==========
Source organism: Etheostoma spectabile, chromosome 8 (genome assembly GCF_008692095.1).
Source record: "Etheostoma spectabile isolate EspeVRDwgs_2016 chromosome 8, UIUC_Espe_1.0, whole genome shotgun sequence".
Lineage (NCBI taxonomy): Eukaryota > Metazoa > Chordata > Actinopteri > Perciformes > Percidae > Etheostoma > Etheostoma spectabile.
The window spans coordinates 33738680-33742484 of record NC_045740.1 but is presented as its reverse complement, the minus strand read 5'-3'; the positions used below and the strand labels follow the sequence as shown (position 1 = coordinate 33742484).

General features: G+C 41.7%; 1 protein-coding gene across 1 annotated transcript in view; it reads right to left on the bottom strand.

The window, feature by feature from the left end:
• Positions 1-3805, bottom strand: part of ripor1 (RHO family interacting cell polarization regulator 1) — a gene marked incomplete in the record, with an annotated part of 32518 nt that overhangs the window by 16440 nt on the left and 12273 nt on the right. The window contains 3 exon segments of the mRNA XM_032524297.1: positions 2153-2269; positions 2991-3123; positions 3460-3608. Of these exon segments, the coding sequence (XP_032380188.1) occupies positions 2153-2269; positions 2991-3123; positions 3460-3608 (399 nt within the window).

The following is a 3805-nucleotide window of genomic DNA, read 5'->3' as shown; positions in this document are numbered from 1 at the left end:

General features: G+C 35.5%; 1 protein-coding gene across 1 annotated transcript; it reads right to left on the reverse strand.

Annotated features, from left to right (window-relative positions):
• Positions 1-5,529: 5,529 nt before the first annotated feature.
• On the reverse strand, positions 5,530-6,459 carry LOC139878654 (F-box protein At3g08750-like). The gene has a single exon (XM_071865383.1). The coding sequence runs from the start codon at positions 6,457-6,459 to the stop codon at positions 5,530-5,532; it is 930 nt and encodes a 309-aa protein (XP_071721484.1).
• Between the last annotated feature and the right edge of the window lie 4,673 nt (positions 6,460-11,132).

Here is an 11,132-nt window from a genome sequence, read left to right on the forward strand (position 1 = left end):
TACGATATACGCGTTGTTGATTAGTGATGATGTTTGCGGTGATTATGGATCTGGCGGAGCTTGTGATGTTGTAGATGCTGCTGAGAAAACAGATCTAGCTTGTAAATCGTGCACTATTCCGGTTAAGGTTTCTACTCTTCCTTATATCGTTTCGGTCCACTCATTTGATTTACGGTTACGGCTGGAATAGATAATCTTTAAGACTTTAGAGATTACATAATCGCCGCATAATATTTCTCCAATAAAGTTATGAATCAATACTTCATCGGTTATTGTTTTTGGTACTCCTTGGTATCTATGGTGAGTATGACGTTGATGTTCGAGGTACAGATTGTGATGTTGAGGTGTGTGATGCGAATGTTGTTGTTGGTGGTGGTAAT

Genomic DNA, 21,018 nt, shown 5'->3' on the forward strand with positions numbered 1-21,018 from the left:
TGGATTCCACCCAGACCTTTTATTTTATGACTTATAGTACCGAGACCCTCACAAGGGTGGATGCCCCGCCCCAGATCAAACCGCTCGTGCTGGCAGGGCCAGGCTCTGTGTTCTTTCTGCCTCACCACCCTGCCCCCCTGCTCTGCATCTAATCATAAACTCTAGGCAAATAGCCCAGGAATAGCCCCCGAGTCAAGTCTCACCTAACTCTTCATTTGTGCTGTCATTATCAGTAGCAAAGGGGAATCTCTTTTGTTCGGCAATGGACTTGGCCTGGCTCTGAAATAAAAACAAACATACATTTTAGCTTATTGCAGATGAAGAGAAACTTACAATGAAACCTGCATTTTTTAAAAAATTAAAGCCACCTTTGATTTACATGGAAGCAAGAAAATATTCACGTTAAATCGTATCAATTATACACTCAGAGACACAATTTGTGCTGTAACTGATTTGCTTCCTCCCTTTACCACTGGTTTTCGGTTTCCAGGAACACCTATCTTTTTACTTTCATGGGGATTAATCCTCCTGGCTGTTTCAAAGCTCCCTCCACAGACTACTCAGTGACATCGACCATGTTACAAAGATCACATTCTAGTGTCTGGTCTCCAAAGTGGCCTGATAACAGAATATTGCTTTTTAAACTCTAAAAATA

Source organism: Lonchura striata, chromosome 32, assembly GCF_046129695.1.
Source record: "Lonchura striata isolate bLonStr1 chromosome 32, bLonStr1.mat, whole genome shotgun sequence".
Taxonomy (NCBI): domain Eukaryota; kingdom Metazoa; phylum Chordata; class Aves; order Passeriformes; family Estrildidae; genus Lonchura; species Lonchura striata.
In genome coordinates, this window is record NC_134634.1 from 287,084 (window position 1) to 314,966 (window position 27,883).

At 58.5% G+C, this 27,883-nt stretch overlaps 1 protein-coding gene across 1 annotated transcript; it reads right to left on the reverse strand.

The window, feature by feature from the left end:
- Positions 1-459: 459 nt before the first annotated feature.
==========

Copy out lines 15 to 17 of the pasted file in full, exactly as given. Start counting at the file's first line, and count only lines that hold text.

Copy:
TACGATATACGCGTTGTTGATTAGTGATGATGTTTGCGGTGATTATGGATCTGGCGGAGCTTGTGATGTTGTAGATGCTGCTGAGAAAACAGATCTAGCTTGTAAATCGTGCACTATTCCGGTTAAGGTTTCTACTCTTCCTTATATCGTTTCGGTCCACTCATTTGATTTACGGTTACGGCTGGAATAGATAATCTTTAAGACTTTAGAGATTACATAATCGCCGCATAATATTTCTCCAATAAAGTTATGAATCAATACTTCATCGGTTATTGTTTTTGGTACTCCTTGGTATCTATGGTGAGTATGACGTTGATGTTCGAGGTACAGATTGTGATGTTGAGGTGTGTGATGCGAATGTTGTTGTTGGTGGTGGTAAT

Genomic DNA, 21,018 nt, shown 5'->3' on the forward strand with positions numbered 1-21,018 from the left:
TGGATTCCACCCAGACCTTTTATTTTATGACTTATAGTACCGAGACCCTCACAAGGGTGGATGCCCCGCCCCAGATCAAACCGCTCGTGCTGGCAGGGCCAGGCTCTGTGTTCTTTCTGCCTCACCACCCTGCCCCCCTGCTCTGCATCTAATCATAAACTCTAGGCAAATAGCCCAGGAATAGCCCCCGAGTCAAGTCTCACCTAACTCTTCATTTGTGCTGTCATTATCAGTAGCAAAGGGGAATCTCTTTTGTTCGGCAATGGACTTGGCCTGGCTCTGAAATAAAAACAAACATACATTTTAGCTTATTGCAGATGAAGAGAAACTTACAATGAAACCTGCATTTTTTAAAAAATTAAAGCCACCTTTGATTTACATGGAAGCAAGAAAATATTCACGTTAAATCGTATCAATTATACACTCAGAGACACAATTTGTGCTGTAACTGATTTGCTTCCTCCCTTTACCACTGGTTTTCGGTTTCCAGGAACACCTATCTTTTTACTTTCATGGGGATTAATCCTCCTGGCTGTTTCAAAGCTCCCTCCACAGACTACTCAGTGACATCGACCATGTTACAAAGATCACATTCTAGTGTCTGGTCTCCAAAGTGGCCTGATAACAGAATATTGCTTTTTAAACTCTAAAAATA